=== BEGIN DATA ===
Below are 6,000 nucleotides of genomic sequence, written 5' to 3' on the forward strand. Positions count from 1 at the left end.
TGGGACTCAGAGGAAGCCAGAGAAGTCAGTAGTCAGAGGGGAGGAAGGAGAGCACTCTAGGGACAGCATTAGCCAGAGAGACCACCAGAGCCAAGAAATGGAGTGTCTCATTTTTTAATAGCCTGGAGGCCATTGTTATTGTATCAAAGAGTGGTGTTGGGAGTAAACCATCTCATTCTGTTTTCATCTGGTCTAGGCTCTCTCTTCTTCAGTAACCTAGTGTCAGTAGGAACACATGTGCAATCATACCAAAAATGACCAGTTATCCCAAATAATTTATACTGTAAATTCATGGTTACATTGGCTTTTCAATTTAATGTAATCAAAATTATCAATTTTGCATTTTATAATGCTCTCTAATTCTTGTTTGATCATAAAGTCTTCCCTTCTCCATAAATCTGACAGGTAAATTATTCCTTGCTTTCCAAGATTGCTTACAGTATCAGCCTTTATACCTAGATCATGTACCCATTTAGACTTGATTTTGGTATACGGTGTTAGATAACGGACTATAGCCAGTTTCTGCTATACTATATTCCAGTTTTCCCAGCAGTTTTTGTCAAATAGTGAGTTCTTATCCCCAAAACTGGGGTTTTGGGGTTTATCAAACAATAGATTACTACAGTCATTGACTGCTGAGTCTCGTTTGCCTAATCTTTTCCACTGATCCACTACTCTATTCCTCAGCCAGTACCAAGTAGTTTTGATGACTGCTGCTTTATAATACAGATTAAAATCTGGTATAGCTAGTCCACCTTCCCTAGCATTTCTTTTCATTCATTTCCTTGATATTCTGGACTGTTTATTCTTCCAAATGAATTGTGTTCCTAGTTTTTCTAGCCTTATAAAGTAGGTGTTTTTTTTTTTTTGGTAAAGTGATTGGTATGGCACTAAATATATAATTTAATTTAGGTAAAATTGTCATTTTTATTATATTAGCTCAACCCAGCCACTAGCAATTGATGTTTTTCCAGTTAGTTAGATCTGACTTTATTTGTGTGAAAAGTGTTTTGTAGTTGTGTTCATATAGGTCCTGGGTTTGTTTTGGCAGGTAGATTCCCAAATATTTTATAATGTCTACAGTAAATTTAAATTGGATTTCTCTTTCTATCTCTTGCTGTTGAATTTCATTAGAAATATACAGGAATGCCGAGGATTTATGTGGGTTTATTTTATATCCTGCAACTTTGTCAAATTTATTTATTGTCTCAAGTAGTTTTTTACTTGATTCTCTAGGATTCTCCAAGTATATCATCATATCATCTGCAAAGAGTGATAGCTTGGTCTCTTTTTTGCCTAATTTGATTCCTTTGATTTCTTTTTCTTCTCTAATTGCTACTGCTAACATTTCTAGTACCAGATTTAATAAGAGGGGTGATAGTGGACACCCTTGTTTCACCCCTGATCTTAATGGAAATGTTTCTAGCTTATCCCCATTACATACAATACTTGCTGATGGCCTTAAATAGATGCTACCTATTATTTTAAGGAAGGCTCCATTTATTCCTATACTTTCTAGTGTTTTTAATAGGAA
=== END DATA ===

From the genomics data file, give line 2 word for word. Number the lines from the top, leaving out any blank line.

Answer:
TGGGACTCAGAGGAAGCCAGAGAAGTCAGTAGTCAGAGGGGAGGAAGGAGAGCACTCTAGGGACAGCATTAGCCAGAGAGACCACCAGAGCCAAGAAATGGAGTGTCTCATTTTTTAATAGCCTGGAGGCCATTGTTATTGTATCAAAGAGTGGTGTTGGGAGTAAACCATCTCATTCTGTTTTCATCTGGTCTAGGCTCTCTCTTCTTCAGTAACCTAGTGTCAGTAGGAACACATGTGCAATCATACCAAAAATGACCAGTTATCCCAAATAATTTATACTGTAAATTCATGGTTACATTGGCTTTTCAATTTAATGTAATCAAAATTATCAATTTTGCATTTTATAATGCTCTCTAATTCTTGTTTGATCATAAAGTCTTCCCTTCTCCATAAATCTGACAGGTAAATTATTCCTTGCTTTCCAAGATTGCTTACAGTATCAGCCTTTATACCTAGATCATGTACCCATTTAGACTTGATTTTGGTATACGGTGTTAGATAACGGACTATAGCCAGTTTCTGCTATACTATATTCCAGTTTTCCCAGCAGTTTTTGTCAAATAGTGAGTTCTTATCCCCAAAACTGGGGTTTTGGGGTTTATCAAACAATAGATTACTACAGTCATTGACTGCTGAGTCTCGTTTGCCTAATCTTTTCCACTGATCCACTACTCTATTCCTCAGCCAGTACCAAGTAGTTTTGATGACTGCTGCTTTATAATACAGATTAAAATCTGGTATAGCTAGTCCACCTTCCCTAGCATTTCTTTTCATTCATTTCCTTGATATTCTGGACTGTTTATTCTTCCAAATGAATTGTGTTCCTAGTTTTTCTAGCCTTATAAAGTAGGTGTTTTTTTTTTTTTGGTAAAGTGATTGGTATGGCACTAAATATATAATTTAATTTAGGTAAAATTGTCATTTTTATTATATTAGCTCAACCCAGCCACTAGCAATTGATGTTTTTCCAGTTAGTTAGATCTGACTTTATTTGTGTGAAAAGTGTTTTGTAGTTGTGTTCATATAGGTCCTGGGTTTGTTTTGGCAGGTAGATTCCCAAATATTTTATAATGTCTACAGTAAATTTAAATTGGATTTCTCTTTCTATCTCTTGCTGTTGAATTTCATTAGAAATATACAGGAATGCCGAGGATTTATGTGGGTTTATTTTATATCCTGCAACTTTGTCAAATTTATTTATTGTCTCAAGTAGTTTTTTACTTGATTCTCTAGGATTCTCCAAGTATATCATCATATCATCTGCAAAGAGTGATAGCTTGGTCTCTTTTTTGCCTAATTTGATTCCTTTGATTTCTTTTTCTTCTCTAATTGCTACTGCTAACATTTCTAGTACCAGATTTAATAAGAGGGGTGATAGTGGACACCCTTGTTTCACCCCTGATCTTAATGGAAATGTTTCTAGCTTATCCCCATTACATACAATACTTGCTGATGGCCTTAAATAGATGCTACCTATTATTTTAAGGAAGGCTCCATTTATTCCTATACTTTCTAGTGTTTTTAATAGGAA